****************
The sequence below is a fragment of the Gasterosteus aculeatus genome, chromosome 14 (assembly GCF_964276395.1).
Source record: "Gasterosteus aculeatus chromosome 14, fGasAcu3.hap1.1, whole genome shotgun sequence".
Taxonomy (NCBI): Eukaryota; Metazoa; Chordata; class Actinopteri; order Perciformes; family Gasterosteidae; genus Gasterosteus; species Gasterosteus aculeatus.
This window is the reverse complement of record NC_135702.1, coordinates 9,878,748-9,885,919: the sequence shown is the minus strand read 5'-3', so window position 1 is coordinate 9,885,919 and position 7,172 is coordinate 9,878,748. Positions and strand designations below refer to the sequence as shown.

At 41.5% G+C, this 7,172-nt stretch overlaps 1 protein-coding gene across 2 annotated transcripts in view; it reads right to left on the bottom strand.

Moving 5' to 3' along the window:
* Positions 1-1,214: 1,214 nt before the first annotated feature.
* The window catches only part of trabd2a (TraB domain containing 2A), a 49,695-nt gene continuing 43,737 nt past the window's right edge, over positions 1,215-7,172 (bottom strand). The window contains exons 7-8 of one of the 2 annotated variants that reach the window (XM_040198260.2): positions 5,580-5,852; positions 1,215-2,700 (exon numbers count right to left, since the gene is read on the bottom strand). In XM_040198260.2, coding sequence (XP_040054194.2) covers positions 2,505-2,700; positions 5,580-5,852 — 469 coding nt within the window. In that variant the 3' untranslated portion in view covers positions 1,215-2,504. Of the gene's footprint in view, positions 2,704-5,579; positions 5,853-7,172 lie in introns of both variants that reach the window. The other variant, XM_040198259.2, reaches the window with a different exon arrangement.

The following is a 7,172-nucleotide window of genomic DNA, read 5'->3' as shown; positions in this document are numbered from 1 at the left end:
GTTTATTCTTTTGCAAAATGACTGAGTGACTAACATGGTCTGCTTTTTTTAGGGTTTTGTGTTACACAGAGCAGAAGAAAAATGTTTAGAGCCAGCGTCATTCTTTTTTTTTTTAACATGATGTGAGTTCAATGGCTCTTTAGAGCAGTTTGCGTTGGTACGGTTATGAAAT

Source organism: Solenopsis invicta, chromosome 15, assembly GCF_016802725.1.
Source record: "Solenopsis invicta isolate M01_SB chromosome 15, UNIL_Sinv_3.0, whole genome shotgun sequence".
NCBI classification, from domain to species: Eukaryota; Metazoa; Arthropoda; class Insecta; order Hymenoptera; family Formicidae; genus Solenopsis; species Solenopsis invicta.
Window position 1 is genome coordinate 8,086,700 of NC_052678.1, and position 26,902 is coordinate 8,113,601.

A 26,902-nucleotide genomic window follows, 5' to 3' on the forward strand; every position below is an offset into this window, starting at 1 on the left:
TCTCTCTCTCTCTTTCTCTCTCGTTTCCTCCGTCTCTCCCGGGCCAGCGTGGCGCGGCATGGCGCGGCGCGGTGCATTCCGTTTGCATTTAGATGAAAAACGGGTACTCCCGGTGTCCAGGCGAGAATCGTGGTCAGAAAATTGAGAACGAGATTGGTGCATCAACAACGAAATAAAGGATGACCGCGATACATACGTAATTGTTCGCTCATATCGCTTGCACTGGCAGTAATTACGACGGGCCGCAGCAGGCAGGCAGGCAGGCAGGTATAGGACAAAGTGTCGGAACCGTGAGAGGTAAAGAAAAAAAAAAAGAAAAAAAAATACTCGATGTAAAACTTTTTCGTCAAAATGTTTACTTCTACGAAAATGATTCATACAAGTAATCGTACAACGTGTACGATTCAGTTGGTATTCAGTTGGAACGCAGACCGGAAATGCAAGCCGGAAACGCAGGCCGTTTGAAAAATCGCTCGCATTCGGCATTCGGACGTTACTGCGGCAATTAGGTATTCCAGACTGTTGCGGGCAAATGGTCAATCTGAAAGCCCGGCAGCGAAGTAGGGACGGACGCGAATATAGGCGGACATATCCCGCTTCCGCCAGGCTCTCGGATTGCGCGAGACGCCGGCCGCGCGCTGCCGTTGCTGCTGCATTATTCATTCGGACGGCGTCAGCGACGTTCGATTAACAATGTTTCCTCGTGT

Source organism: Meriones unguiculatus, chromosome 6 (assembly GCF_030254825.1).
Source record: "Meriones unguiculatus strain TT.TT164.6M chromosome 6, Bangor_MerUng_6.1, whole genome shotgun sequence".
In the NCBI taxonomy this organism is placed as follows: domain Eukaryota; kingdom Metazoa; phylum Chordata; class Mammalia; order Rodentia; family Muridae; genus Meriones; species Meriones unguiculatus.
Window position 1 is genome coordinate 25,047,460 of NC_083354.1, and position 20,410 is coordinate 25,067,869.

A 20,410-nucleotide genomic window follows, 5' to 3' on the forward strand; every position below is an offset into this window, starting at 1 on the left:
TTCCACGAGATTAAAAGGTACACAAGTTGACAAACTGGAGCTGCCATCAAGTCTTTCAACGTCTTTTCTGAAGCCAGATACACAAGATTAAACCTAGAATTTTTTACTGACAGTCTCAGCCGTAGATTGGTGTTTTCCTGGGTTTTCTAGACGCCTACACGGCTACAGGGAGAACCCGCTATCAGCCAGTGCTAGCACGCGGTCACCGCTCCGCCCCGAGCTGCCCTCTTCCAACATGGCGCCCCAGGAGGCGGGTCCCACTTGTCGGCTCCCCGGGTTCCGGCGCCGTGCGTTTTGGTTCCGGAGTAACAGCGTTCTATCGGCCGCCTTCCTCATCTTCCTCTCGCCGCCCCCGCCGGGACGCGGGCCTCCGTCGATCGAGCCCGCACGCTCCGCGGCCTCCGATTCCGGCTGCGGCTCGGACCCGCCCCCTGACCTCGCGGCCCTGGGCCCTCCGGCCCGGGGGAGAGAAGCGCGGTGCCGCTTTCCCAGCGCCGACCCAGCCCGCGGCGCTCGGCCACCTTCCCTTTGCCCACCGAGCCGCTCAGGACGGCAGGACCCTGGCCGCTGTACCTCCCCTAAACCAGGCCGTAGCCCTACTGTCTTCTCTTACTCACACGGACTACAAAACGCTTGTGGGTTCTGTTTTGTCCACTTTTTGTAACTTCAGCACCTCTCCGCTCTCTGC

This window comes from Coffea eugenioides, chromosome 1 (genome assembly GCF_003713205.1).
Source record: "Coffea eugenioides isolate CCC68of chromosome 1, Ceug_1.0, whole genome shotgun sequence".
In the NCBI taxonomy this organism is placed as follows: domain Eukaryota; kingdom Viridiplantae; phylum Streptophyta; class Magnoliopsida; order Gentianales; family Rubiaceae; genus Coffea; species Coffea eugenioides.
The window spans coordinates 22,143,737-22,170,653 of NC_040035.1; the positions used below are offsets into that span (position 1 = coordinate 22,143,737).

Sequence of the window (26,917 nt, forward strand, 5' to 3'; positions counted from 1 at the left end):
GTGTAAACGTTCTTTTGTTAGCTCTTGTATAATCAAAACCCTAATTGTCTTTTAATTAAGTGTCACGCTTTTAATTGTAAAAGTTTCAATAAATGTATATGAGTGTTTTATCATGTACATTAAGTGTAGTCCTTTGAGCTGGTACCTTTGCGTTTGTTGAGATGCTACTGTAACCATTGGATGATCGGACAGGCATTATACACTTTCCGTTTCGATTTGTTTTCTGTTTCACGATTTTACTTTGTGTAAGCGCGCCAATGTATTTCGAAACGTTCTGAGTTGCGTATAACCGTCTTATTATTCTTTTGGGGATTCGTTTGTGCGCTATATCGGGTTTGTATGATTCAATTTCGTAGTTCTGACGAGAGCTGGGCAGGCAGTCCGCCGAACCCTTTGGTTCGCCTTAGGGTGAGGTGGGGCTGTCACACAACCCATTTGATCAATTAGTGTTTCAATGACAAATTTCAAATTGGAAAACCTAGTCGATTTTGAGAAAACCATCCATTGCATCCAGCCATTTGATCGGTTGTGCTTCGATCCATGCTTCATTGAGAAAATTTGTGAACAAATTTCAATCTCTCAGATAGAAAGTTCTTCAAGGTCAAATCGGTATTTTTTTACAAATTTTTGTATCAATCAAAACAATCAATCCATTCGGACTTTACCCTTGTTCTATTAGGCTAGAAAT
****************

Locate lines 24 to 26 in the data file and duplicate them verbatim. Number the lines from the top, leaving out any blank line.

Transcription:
Source record: "Coffea eugenioides isolate CCC68of chromosome 1, Ceug_1.0, whole genome shotgun sequence".
In the NCBI taxonomy this organism is placed as follows: domain Eukaryota; kingdom Viridiplantae; phylum Streptophyta; class Magnoliopsida; order Gentianales; family Rubiaceae; genus Coffea; species Coffea eugenioides.
The window spans coordinates 22,143,737-22,170,653 of NC_040035.1; the positions used below are offsets into that span (position 1 = coordinate 22,143,737).